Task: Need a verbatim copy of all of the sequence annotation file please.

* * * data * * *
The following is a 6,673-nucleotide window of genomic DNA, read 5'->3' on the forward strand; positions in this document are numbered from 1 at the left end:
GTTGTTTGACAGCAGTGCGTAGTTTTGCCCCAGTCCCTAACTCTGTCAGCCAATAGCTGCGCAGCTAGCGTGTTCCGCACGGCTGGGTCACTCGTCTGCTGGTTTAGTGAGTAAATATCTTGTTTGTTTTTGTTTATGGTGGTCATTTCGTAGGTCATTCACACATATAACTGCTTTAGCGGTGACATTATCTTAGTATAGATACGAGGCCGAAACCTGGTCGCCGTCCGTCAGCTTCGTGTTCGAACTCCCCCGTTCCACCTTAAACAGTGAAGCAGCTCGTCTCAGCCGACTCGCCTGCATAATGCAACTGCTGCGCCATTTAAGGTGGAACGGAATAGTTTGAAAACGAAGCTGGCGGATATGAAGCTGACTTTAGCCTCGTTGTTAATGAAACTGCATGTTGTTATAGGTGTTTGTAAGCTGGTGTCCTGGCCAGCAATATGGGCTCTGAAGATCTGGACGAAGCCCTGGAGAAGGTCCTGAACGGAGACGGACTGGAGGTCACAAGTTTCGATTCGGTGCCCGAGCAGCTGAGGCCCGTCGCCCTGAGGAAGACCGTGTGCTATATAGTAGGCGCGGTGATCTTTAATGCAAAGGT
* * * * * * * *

The following is a 6,673-nucleotide window of genomic DNA, read 5'->3' on the forward strand; positions in this document are numbered from 1 at the left end:
GTTGTTTGACAGCAGTGCGTAGTTTTGCCCCAGTCCCTAACTCTGTCAGCCAATAGCTGCGCAGCTAGCGTGTTCCGCACGGCTGGGTCACTCGTCTGCTGGTTTAGTGAGTAAATATCTTGTTTGTTTTTGTTTATGGTGGTCATTTCGTAGGTCATTCACACATATAACTGCTTTAGCGGTGACATTATCTTAGTATAGATACGAGGCCGAAACCTGGTCGCCGTCCGTCAGCTTCGTGTTCGAACTCCCCCGTTCCACCTTAAACAGTGAAGCAGCTCGTCTCAGCCGACTCGCCTGCATAATGCAACTGCTGCGCCATTTAAGGTGGAACGGAATAGTTTGAAAACGAAGCTGGCGGATATGAAGCTGACTTTAGCCTCGTTGTTAATGAAACTGCATGTTGTTATAGGTGTTTGTAAGCTGGTGTCCTGGCCAGCAATATGGGCTCTGAAGATCTGGACGAAGCCCTGGAGAAGGTCCTGAACGGAGACGGACTGGAGGTCACAAGTTTCGATTCGGTGCCCGAGCAGCTGAGGCCCGTCGCCCTGAGGAAGACCGTGTGCTATATAGTAGGCGCGGTGATCTTTAATGCAAAGGT